Moral Ambiguity In The Assault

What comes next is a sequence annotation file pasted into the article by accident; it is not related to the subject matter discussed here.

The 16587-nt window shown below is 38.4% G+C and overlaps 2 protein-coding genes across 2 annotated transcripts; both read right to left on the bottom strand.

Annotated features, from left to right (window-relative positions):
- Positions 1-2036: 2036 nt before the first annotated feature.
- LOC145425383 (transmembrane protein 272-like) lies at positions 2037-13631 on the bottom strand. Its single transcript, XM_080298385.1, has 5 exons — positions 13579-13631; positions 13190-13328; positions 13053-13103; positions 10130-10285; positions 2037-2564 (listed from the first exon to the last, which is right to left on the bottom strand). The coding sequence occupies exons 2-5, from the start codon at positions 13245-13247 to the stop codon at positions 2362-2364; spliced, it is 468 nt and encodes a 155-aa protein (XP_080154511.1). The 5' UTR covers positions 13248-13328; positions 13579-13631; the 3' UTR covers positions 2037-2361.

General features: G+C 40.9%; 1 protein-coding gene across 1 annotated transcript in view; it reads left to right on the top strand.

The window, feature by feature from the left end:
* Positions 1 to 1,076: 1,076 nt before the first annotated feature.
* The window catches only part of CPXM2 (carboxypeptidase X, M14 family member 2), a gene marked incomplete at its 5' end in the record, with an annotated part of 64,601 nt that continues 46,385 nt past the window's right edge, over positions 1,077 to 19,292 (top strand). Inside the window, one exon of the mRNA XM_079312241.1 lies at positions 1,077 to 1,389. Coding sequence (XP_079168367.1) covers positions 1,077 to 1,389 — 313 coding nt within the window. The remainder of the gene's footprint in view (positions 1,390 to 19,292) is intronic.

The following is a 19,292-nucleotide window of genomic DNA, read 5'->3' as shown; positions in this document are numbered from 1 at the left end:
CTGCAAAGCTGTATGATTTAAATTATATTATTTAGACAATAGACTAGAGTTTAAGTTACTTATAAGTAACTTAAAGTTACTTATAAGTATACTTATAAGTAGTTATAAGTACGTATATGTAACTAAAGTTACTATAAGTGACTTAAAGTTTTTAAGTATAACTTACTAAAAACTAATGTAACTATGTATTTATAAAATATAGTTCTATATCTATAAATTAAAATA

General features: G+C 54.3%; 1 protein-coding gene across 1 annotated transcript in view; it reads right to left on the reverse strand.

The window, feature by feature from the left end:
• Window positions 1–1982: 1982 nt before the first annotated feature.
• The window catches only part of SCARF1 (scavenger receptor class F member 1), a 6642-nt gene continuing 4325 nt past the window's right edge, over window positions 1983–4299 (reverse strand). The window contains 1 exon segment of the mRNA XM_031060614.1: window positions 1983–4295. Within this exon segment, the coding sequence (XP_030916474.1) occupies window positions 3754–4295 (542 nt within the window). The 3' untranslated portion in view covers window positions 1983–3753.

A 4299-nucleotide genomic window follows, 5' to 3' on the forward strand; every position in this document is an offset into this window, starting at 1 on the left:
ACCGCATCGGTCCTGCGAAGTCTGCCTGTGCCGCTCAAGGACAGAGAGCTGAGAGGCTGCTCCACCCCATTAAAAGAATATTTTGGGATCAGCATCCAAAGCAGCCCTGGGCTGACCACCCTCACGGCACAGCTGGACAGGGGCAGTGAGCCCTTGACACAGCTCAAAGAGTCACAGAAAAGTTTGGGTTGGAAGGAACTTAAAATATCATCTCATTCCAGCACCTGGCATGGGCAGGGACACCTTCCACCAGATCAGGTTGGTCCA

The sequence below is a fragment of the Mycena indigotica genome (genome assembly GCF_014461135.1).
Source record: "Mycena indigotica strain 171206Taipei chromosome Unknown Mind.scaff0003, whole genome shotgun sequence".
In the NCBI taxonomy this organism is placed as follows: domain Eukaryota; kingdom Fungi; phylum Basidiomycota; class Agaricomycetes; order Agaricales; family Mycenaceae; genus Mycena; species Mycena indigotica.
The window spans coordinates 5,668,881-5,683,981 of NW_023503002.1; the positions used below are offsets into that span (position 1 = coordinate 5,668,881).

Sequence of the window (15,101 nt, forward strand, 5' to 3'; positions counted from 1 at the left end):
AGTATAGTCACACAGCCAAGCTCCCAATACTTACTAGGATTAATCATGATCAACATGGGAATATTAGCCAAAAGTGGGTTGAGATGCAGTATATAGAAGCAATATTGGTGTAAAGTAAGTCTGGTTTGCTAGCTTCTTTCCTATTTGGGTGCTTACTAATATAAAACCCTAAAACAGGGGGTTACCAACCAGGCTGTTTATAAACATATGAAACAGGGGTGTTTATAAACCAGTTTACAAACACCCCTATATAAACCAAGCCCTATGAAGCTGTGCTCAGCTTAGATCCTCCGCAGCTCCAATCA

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Moral Ambiguity and History within The Assault Harry Mulisch’s The Assault is a self-proclaimed “story of an incident” (3) wherein “the rest [of the events are] a postscript” (55). The incident in question is the murder of Anton Steenwijk’s parents, and the postscript refers to the future, where Anton uncovers details relating to the incident. Despite Mulisch’s definitive distinction between events, however, the incident itself is convoluted and its details shift over the span of the work. Through the development of major and supporting characters, Mulisch brings forth a diverse range of perspectives and reconstructs the history of the incident, thereby exploring the motif of moral ambiguity within The Assault. The aforementioned perspectives are explored through the limited omniscient third person narrator, who narrates in a factual tone and provides the lens from which events are viewed. Although the narrator is omniscient in the traditional sense, as he or she has access to the thoughts of all characters, the narrator is limited in that he or she solely follows Anton’s journey. Consequently, the events that transpired previous to and following the assault remain ambiguous and fluctuate as new information is introduced by supporting characters. Within the exposition, The Assault features Anton’s perspective on the events leading up to the incident. Despite being the protagonist, Anton is a static character and characterized as indifferent, impressionable, passive and

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